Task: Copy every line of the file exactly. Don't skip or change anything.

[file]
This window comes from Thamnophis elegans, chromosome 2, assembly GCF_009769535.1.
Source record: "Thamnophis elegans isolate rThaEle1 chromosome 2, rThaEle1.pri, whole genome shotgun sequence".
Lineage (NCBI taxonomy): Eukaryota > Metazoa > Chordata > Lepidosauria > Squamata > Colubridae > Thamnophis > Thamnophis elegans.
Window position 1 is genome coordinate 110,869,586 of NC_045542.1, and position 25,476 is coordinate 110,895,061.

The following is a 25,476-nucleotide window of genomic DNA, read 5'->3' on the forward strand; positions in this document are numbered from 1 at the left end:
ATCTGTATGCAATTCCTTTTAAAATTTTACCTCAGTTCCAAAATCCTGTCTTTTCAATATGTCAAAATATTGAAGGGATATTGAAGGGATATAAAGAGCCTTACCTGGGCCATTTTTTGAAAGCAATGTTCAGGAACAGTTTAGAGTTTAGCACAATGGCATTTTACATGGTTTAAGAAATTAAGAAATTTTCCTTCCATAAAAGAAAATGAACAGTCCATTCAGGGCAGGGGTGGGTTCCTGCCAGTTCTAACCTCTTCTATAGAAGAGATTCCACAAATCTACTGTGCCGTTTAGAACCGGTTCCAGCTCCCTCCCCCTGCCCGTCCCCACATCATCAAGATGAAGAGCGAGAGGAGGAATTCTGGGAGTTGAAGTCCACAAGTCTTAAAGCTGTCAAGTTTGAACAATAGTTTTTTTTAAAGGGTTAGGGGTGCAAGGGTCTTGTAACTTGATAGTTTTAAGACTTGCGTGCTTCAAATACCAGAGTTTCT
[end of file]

This window comes from Thamnophis elegans, chromosome 2, assembly GCF_009769535.1.
Source record: "Thamnophis elegans isolate rThaEle1 chromosome 2, rThaEle1.pri, whole genome shotgun sequence".
Lineage (NCBI taxonomy): Eukaryota > Metazoa > Chordata > Lepidosauria > Squamata > Colubridae > Thamnophis > Thamnophis elegans.
Window position 1 is genome coordinate 110,869,586 of NC_045542.1, and position 25,476 is coordinate 110,895,061.

The following is a 25,476-nucleotide window of genomic DNA, read 5'->3' on the forward strand; positions in this document are numbered from 1 at the left end:
ATCTGTATGCAATTCCTTTTAAAATTTTACCTCAGTTCCAAAATCCTGTCTTTTCAATATGTCAAAATATTGAAGGGATATTGAAGGGATATAAAGAGCCTTACCTGGGCCATTTTTTGAAAGCAATGTTCAGGAACAGTTTAGAGTTTAGCACAATGGCATTTTACATGGTTTAAGAAATTAAGAAATTTTCCTTCCATAAAAGAAAATGAACAGTCCATTCAGGGCAGGGGTGGGTTCCTGCCAGTTCTAACCTCTTCTATAGAAGAGATTCCACAAATCTACTGTGCCGTTTAGAACCGGTTCCAGCTCCCTCCCCCTGCCCGTCCCCACATCATCAAGATGAAGAGCGAGAGGAGGAATTCTGGGAGTTGAAGTCCACAAGTCTTAAAGCTGTCAAGTTTGAACAATAGTTTTTTTTAAAGGGTTAGGGGTGCAAGGGTCTTGTAACTTGATAGTTTTAAGACTTGCGTGCTTCAAATACCAGAGTTTCT